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How to Create Your Own ClipArt

Step-by-step instructions on how to make your own ClipArt in PowerPoint for free. Learn not only how to create ClipArt, but also to save it as a PNG or vector (EMF) image to use in other programs, like Microsoft Word, Photoshop, and more.

Follow along by  downloading the PowerPoint source files that we used to create the videos and instructions.

 

Below is a short 2-part video series (under 5 minutes each) or view the step-by-step instructions with screenshot.

Get the exact files used in this lesson, follow along, and learn.

Step-by-step Instructions

1. Start with a representative picture as your base

In my example, I took a picture of a bike that was in my office.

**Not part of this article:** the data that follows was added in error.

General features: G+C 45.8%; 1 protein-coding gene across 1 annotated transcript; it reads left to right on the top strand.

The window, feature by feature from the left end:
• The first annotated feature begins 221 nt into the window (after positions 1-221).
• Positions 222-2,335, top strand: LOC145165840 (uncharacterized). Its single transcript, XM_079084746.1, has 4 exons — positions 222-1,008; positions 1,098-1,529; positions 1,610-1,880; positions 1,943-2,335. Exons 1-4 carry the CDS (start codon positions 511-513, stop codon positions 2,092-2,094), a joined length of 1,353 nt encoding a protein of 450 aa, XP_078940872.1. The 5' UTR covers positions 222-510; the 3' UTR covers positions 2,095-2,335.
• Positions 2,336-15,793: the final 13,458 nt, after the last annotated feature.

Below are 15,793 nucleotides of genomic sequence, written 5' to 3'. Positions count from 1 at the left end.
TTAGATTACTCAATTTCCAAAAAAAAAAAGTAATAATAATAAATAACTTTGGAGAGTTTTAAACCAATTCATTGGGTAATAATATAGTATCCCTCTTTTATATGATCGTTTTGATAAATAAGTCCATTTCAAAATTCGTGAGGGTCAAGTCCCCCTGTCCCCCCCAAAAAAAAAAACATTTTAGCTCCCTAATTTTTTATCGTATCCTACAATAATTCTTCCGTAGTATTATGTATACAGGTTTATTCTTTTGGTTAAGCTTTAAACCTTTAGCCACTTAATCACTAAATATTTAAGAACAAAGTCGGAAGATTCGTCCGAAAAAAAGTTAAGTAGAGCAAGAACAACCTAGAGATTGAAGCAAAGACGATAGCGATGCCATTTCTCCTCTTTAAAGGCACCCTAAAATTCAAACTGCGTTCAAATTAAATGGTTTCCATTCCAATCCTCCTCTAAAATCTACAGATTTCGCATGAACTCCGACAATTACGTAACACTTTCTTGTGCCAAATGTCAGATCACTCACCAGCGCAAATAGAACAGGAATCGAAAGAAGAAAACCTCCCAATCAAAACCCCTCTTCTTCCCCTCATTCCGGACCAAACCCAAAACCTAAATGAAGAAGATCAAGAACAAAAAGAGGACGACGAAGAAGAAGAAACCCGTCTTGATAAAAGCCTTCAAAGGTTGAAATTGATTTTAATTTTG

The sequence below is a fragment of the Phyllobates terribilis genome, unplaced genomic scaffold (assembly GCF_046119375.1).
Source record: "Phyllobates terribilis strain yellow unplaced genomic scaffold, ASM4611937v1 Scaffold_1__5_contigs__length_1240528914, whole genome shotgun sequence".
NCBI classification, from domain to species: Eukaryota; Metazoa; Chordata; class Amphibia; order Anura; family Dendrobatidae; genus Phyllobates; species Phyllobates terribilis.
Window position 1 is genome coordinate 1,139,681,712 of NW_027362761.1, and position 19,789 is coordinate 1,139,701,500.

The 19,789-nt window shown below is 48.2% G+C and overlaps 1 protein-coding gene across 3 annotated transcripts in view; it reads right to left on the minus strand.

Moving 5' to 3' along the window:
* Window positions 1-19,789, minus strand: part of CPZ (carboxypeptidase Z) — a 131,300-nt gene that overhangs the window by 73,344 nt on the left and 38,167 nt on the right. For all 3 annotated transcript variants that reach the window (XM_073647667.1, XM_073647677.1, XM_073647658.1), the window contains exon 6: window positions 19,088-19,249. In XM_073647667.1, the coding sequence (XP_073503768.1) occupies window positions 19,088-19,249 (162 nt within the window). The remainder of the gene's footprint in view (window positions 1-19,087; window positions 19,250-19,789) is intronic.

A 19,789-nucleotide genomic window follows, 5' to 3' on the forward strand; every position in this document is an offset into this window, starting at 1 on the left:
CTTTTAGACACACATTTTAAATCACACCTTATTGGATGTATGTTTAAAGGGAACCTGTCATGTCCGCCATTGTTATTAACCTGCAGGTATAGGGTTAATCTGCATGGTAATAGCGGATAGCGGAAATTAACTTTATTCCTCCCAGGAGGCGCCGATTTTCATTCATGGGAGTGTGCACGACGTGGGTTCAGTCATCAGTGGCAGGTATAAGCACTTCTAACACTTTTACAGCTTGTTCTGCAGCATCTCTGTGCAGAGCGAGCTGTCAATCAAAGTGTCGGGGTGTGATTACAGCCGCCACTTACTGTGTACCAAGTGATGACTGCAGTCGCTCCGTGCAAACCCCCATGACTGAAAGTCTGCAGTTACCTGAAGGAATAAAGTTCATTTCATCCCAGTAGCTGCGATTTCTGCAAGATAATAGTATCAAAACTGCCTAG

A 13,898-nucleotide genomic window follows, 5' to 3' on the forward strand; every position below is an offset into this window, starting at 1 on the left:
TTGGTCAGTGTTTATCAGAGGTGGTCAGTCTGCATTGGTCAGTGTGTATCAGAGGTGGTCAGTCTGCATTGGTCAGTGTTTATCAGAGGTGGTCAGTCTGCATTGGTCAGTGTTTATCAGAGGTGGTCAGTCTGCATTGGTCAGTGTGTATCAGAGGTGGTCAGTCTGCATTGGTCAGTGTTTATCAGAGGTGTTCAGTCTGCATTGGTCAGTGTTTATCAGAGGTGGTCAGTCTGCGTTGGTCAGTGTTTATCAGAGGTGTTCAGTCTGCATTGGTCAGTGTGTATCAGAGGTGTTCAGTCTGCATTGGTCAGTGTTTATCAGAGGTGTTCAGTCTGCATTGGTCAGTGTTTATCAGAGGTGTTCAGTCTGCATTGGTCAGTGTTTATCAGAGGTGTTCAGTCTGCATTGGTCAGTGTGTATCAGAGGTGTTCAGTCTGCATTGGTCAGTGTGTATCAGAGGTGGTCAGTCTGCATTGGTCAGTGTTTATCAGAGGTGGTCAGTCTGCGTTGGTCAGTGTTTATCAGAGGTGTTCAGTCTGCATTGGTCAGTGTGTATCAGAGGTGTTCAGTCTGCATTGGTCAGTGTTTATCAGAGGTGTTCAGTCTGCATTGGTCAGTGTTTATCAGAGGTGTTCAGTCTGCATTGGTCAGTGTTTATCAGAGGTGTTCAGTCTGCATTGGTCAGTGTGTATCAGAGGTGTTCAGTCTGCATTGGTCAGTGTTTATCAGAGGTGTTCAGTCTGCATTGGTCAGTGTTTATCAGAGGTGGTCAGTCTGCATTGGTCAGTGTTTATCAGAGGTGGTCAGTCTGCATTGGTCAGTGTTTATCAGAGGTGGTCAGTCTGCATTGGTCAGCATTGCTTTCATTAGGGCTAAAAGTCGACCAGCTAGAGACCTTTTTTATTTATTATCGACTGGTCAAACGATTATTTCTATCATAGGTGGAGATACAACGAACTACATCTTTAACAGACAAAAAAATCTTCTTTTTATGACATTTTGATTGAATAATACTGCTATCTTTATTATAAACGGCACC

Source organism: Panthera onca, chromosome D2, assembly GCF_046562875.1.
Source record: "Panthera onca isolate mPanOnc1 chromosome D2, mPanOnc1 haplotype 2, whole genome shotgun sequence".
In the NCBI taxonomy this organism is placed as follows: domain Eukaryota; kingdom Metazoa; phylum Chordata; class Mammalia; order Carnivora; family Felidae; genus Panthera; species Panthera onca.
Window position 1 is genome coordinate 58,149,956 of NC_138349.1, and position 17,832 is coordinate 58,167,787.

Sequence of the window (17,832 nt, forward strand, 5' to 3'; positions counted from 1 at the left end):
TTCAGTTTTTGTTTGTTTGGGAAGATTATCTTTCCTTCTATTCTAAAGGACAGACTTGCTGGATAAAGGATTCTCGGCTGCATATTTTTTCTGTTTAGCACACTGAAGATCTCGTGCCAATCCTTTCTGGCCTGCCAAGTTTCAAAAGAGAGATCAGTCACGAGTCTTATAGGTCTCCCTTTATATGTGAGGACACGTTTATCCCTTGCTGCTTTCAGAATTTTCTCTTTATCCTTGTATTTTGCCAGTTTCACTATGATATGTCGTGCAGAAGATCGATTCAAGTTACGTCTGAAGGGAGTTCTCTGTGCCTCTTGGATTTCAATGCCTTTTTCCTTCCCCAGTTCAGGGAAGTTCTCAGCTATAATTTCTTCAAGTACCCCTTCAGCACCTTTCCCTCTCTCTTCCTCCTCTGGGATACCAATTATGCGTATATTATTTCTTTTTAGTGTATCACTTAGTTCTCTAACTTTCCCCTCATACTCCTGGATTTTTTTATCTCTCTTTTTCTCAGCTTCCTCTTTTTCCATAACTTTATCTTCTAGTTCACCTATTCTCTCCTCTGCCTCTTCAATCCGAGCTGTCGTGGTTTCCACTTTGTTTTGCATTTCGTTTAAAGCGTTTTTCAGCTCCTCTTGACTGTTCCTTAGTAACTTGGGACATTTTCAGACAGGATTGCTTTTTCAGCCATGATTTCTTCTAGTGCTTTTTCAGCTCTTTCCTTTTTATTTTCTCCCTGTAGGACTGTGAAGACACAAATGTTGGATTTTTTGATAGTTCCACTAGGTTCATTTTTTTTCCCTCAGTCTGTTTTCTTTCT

Base image for creating clipart

2. Create a semi transparent shape and remove the lines

A semi-transparent shape makes it much easier to trace the image in the next step because you can see the base image below.

To do this, click: insert->shapes->rectangle

Insert Shape

Then draw your shape onto the slide, right click on the image->format shape

format-shape

From the format shape window, increase the transparency and remove the line.

transparency

Once you have this semi-transparent, outline-free shape, you can now use 2 methods for the rest of your drawings

2A: Copy Format (Ctrl+Shift+C / Ctrl+Shift+V)

If you click on the shape and use the shortcut “Ctrl+Shift+C” you can copy the format of the selected shape, click on another shape and paste the format by using the shortcut “Ctrl+Shift+V”

2B: Set the default shape

The other trick you can use is right click, “save as default shape” and everything you draw will have the properties of this shape (instead of that terrible default blue color!!!)

default-shape

3. Insert shapes to roughly trace the images

Use shapes like rectangles and squares to roughly trace the shapes of the main features. don’t worry about the details for now. You’ll make tweaks in the next steps to make it match the drawing better.

4. Rotate and size/scale shapes to roughly match picture